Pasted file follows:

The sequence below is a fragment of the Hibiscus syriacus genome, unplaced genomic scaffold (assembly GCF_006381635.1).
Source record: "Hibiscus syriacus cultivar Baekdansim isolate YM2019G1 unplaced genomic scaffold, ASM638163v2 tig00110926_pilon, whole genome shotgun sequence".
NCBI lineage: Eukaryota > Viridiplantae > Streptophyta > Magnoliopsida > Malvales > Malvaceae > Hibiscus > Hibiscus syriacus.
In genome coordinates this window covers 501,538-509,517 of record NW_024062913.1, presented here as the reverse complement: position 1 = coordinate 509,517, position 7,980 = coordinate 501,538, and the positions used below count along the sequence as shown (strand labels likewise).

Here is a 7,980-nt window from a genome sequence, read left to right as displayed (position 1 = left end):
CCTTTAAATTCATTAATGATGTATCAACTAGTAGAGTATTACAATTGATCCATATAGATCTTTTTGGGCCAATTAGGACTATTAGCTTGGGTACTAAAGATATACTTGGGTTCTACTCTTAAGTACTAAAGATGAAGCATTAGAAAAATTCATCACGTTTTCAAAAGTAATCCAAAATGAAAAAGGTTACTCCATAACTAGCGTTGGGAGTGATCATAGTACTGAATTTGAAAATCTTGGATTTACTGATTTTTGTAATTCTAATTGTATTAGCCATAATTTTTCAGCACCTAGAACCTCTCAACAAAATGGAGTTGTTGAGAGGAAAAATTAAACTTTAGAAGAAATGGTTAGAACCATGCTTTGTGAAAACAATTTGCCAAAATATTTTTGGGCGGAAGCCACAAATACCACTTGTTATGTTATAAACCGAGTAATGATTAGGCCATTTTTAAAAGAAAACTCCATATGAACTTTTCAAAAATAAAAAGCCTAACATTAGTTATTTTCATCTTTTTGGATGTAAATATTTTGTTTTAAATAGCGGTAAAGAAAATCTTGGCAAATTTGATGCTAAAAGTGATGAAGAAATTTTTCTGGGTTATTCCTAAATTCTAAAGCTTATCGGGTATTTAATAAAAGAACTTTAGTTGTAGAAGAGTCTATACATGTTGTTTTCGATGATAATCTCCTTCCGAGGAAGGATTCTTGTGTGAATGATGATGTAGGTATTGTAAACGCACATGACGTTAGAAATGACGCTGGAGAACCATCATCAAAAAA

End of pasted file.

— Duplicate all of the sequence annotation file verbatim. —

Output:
The sequence below is a fragment of the Hibiscus syriacus genome, unplaced genomic scaffold (assembly GCF_006381635.1).
Source record: "Hibiscus syriacus cultivar Baekdansim isolate YM2019G1 unplaced genomic scaffold, ASM638163v2 tig00110926_pilon, whole genome shotgun sequence".
NCBI lineage: Eukaryota > Viridiplantae > Streptophyta > Magnoliopsida > Malvales > Malvaceae > Hibiscus > Hibiscus syriacus.
In genome coordinates this window covers 501,538-509,517 of record NW_024062913.1, presented here as the reverse complement: position 1 = coordinate 509,517, position 7,980 = coordinate 501,538, and the positions used below count along the sequence as shown (strand labels likewise).

Here is a 7,980-nt window from a genome sequence, read left to right as displayed (position 1 = left end):
CCTTTAAATTCATTAATGATGTATCAACTAGTAGAGTATTACAATTGATCCATATAGATCTTTTTGGGCCAATTAGGACTATTAGCTTGGGTACTAAAGATATACTTGGGTTCTACTCTTAAGTACTAAAGATGAAGCATTAGAAAAATTCATCACGTTTTCAAAAGTAATCCAAAATGAAAAAGGTTACTCCATAACTAGCGTTGGGAGTGATCATAGTACTGAATTTGAAAATCTTGGATTTACTGATTTTTGTAATTCTAATTGTATTAGCCATAATTTTTCAGCACCTAGAACCTCTCAACAAAATGGAGTTGTTGAGAGGAAAAATTAAACTTTAGAAGAAATGGTTAGAACCATGCTTTGTGAAAACAATTTGCCAAAATATTTTTGGGCGGAAGCCACAAATACCACTTGTTATGTTATAAACCGAGTAATGATTAGGCCATTTTTAAAAGAAAACTCCATATGAACTTTTCAAAAATAAAAAGCCTAACATTAGTTATTTTCATCTTTTTGGATGTAAATATTTTGTTTTAAATAGCGGTAAAGAAAATCTTGGCAAATTTGATGCTAAAAGTGATGAAGAAATTTTTCTGGGTTATTCCTAAATTCTAAAGCTTATCGGGTATTTAATAAAAGAACTTTAGTTGTAGAAGAGTCTATACATGTTGTTTTCGATGATAATCTCCTTCCGAGGAAGGATTCTTGTGTGAATGATGATGTAGGTATTGTAAACGCACATGACGTTAGAAATGACGCTGGAGAACCATCATCAAAAAA